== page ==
Though Alexandra Jane Jackson and Sam Bradshaw both grew up in Tennessee, they never crossed paths until they were asked to be in the wedding party of Ali’s sister and Sam’s longtime friend. Never imagining they’d exchange their own vows almost three years later, they started talking and Sam sent love letters to Ali throughout their relationship. On a cozy winter weekend at the Jackson family estate – owned by Ali’s father, country star Alan Jackson – Sam pulled another letter out of his jacket. Unsuspecting, Ali read the last line – “now I have a very important question to ask you” – and Sam got down on one knee.
From that night on, the betrothed knew they wanted to be married in the very same spot where they became engaged: right beside the fire pit overlooking the river at the Jackson family home. “We wanted a unique, dynamic wedding that would incorporate both of our personalities and passions: Sam’s love for the outdoors and my appreciation for grand, refined aesthetics,” describes Ali. “We ended up with a perfect combination of the two – the ceremony taking place on an elevated stage over the fire pit with an organic yet elegant vibe, and the reception in a magnificent tent adorned in glam and couture details.”
Since they originally planned their nuptials to take place at the end of May, the theme of the wedding décor was inspired by the gorgeous cherry trees that bloom in the spring and line the winding gravel driveway up to the Jackson family home at Sweetwater Farm. Although the celebration was postponed to July, lush cherry blossoms and a color palette of white and platinum achieved the bride’s original vision. As loved ones arrived, they were offered a photo op overlooking the Cumberland River, and as they enjoyed the celebration, the photos were printed, framed, and prepared to be given to guests as wedding favors later that night.
A raised, 100-foot aisle extending from the home to the fire pit was constructed over the pool for the sentimental wedding ceremony. “The elevated altar was situated directly above the fire pit overlooking the river where Sam proposed 17 months before,” smiles Ali. At the end of the walkway, the platform for the vow exchange was decorated with two cherry trees bedecked with phalaenopsis orchids, garden roses, tulips, and peonies at the base. Though the couple had a smaller wedding party, they still made sure to include their nearest and dearest. “Some of our closest friends walked down the aisle before the maids of honor and best men, and they were seated in designated rows behind our families,” shares Ali. “It was important to us to honor our lifelong friends in that way.”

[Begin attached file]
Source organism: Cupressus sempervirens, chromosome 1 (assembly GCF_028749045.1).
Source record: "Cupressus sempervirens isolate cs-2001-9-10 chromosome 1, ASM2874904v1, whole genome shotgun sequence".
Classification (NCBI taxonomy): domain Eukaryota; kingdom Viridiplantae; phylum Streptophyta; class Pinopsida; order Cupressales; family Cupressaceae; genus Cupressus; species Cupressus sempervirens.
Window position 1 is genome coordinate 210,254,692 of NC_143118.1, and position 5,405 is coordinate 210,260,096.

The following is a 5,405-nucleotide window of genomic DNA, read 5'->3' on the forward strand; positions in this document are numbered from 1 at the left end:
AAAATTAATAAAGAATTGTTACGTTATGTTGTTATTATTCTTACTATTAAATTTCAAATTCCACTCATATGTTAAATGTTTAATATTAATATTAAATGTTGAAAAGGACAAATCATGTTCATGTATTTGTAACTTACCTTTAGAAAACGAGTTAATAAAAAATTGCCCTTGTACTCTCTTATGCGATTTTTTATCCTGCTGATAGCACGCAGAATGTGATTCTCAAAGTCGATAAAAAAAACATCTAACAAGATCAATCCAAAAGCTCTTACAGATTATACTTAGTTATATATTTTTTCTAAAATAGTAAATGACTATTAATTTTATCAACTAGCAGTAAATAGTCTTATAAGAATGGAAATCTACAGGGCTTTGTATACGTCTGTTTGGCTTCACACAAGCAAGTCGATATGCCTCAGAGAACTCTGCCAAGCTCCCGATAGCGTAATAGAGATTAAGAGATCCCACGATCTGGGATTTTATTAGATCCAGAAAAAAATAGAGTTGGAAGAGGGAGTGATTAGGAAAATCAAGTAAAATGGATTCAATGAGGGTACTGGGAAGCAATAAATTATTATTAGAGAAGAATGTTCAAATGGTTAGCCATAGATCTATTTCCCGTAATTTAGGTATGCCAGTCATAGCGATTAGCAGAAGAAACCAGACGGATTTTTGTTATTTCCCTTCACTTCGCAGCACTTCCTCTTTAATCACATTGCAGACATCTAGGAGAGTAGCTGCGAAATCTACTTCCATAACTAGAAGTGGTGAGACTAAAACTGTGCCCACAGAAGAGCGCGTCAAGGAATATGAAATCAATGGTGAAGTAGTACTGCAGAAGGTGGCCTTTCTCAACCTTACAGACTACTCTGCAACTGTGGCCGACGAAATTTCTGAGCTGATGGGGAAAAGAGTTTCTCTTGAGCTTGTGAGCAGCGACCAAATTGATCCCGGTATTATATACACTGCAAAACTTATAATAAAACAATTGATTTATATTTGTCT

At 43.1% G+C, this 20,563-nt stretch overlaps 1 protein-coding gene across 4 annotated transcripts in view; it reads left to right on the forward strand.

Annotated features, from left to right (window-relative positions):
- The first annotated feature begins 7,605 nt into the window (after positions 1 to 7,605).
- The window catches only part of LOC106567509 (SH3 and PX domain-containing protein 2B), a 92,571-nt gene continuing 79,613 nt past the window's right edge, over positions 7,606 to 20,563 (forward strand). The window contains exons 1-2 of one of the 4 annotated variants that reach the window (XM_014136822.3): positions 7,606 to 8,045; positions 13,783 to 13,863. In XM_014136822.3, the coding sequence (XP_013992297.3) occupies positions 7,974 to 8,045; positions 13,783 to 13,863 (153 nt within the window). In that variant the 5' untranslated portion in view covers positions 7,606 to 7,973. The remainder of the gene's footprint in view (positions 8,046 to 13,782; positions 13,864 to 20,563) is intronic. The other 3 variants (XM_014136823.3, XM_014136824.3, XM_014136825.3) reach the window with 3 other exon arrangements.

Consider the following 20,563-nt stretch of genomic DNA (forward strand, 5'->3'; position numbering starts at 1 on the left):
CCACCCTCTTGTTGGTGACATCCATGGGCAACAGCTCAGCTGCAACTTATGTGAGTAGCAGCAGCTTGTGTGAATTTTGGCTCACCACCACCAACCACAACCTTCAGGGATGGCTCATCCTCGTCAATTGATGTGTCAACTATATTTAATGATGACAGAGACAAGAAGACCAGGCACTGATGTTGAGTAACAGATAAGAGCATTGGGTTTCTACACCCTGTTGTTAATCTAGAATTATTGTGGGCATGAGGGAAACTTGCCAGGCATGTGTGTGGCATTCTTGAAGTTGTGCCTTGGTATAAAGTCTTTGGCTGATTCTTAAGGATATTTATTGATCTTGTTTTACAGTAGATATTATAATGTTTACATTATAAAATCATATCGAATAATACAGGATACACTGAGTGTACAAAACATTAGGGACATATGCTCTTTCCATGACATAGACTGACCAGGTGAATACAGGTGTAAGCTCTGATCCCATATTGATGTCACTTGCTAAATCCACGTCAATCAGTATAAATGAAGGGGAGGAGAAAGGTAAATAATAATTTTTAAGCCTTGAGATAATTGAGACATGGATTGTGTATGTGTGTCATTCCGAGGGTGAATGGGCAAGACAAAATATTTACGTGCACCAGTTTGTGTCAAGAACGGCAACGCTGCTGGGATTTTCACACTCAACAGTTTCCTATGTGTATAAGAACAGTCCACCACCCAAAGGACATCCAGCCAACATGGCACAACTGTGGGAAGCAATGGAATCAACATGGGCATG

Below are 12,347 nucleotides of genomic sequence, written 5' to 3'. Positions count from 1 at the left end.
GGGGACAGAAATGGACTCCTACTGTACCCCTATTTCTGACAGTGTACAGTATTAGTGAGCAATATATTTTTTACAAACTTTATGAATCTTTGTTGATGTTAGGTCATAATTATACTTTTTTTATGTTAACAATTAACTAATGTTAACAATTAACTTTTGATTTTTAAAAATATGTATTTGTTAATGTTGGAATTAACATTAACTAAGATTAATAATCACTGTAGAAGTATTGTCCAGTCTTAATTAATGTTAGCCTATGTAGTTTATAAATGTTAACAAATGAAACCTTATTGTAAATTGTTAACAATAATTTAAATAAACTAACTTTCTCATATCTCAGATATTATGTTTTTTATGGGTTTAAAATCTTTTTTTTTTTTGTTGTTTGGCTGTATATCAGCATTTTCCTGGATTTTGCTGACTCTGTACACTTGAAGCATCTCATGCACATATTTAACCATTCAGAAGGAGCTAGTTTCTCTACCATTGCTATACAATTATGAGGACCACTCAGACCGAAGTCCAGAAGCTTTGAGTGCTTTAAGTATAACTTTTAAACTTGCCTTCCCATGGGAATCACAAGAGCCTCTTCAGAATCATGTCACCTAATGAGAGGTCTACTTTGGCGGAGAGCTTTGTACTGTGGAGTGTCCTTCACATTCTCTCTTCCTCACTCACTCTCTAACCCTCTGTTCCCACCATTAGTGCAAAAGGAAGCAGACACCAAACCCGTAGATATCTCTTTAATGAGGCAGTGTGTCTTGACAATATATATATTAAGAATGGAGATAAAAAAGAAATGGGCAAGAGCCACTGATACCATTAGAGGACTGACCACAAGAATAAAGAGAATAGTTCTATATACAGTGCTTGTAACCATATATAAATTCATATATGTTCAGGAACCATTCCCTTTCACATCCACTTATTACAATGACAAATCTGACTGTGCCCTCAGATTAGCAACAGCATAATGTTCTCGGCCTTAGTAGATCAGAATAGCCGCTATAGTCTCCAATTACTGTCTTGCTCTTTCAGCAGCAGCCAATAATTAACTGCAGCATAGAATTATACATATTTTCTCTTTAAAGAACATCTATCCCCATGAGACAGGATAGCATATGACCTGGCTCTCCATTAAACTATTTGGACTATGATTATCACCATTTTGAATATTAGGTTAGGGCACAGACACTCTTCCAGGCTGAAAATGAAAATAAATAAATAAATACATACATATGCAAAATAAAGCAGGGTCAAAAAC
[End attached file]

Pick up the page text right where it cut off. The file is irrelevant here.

“We wanted a unique, dynamic wedding that would incorporate both of our personalities and passions: Sam’s love for the outdoors and my appreciation for grand, refined aesthetics.”
As the mothers of the bride and groom processed down the aisle, a touching instrumental rendition of Alan Jackson’s song “Remember When” was performed; Sam’s brothers donning navy tuxedos and Ali’s sisters – Mattie Denise Jackson and Dani Grace Jackson – wearing silk column gowns followed. At last, the bride entered on the arm of her father in a timeless trumpet gown crafted from duchess silk satin with a Chantilly lace overlay; a cathedral-length train and veil trailed behind. She carried a lush bouquet of peonies, garden roses, tulips, and hydrangeas down the aisle to meet her beloved. As a true outdoorsman, Sam was dapper in a midnight tuxedo that showcased a custom woodland-inspired interior lining paired with a goose-feather bow tie. Just as they envisioned, Ali and Sam said “I do” exactly where she said “yes.”
Following an alfresco cocktail hour overlooking the Southern landscape, friends and family made their way to the nearby reception site. First, loved ones ascended steps to an open-air tent that reflected Sam’s love of nature with chandeliers fashioned from white antlers, sitting areas with suede sofas and hide rugs, and a 30” replica of his beloved Labrador retriever as a groom’s cake. From there, they entered a tent designed with Ali’s grand aesthetics in mind. Overhead crystal chandeliers created a luxurious look, and guests were seated atop platinum-toned chairs surrounding tables decorated with overflowing arrangements of vanilla-hued garden roses, orchids, tulips, peonies, and hydrangeas.
Ali and Sam made their way to the monogrammed sunken dance floor beneath an impressive three-tier floral chandelier for their first dance to “It Must Be Love” by Alan Jackson. Next, Ali and her father swayed to “You’ll Always Be My Baby,” which he wrote and recorded for his daughters’ weddings. The bride then changed into a second couture gown embellished with romantic organza petals to dance the night away. A 14-piece band from EastCoast Entertainment performed high-energy songs from both past and present. “They had the crowd excited from beginning to end,” affirms the groom. At the bride’s request, Alan Jackson and his band The Strayhorns performed a 30-minute set, complete with career hits such as “Chattahoochee,” “Livin’ On Love,” and “It’s Five O’Clock Somewhere.”
At the end of the night, a dramatic firework show set the stage for Ali and Sam’s grand exit in the father of the bride’s first car, a 1955 Thunderbird convertible. “Except we didn’t leave!” admits the bride. “After most of our guests had left, we came back to enjoy an after-party with our closest friends.” A DJ provided high-energy music to keep the party going, LED cowboy hats were passed out on the dance floor, and late-night snacks including sliders, fries, and breakfast sandwiches were enjoyed. Despite wishing the pandemic away, the newlyweds confirm they wouldn’t change a thing about their special day.
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